Biomedical informatics is a maturing discipline. During the last 40 years, it has developed into a research discipline of significant scale and scope. One of its subdisciplines, dental informatics, is beginning to emerge as its own entity. While there is a growing cadre of trained dental informaticians, dental faculty and administrators in general are not very familiar with dental informatics as an area of scientific inquiry. Many confuse informatics with information technology (IT), are unaware of its scientific methods and principles, and cannot relate dental informatics to biomedical informatics as a whole. This paper delineates informatics from information technology, and explains the types of scientific questions that dental and other informaticians typically engage in. Scientific investigation in informatics centers primarily on model formulation, system development, system implementation and the study of effects. Informatics draws its scientific methods mainly from information science, computer science, cognitive science and telecommunications. Dental informatics shares many types of research questions and methods with its parent discipline, biomedical informatics. However, there are indications that certain research questions in dental informatics require novel solutions that have not yet been developed in other informatics fields.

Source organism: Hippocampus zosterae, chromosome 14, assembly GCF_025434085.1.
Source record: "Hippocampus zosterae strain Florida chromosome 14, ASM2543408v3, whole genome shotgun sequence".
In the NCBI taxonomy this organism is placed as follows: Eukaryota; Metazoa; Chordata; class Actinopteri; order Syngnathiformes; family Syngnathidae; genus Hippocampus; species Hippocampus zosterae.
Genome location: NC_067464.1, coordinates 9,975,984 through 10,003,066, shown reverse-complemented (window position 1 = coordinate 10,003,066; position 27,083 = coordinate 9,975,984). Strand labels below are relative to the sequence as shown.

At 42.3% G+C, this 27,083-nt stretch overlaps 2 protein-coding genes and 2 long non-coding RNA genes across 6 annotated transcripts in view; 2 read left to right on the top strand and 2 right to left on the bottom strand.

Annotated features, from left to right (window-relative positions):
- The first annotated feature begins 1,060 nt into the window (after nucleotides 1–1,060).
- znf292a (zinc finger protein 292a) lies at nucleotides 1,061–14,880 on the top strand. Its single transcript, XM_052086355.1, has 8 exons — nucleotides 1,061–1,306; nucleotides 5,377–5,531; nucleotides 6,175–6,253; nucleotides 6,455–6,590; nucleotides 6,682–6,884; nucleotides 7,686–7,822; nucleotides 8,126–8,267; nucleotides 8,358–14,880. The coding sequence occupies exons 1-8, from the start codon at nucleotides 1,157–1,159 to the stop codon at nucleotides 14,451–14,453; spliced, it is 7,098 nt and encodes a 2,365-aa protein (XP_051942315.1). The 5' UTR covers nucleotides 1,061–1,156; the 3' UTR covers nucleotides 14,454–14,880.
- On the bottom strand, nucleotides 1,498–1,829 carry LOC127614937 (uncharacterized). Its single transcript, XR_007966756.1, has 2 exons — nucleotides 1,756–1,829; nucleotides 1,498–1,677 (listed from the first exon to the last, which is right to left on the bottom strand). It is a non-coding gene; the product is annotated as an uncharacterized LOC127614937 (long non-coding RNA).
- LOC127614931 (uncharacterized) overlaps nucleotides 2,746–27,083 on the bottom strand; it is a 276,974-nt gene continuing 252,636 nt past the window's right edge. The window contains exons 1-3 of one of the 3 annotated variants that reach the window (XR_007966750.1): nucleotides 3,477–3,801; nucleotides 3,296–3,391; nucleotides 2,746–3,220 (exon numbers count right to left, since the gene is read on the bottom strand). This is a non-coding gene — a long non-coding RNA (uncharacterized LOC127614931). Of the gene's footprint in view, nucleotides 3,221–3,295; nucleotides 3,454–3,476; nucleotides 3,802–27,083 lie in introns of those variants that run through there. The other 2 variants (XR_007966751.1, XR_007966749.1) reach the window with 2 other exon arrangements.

Dental and Craniofacial Research (; 316 K)
This report describes current and future research issues in dental and craniofacial research. A thorough understanding of research problems is useful to identify informatics approaches that could best help solve them. The paper addresses basic, clinical and translational research. (This report is copyrighted by the American Dental Association, and posted here with permission. The complete report on the Future of Dentistry is available from the .)
A list of dental research issues of importance to the practicing dentist developed by the American Dental Association.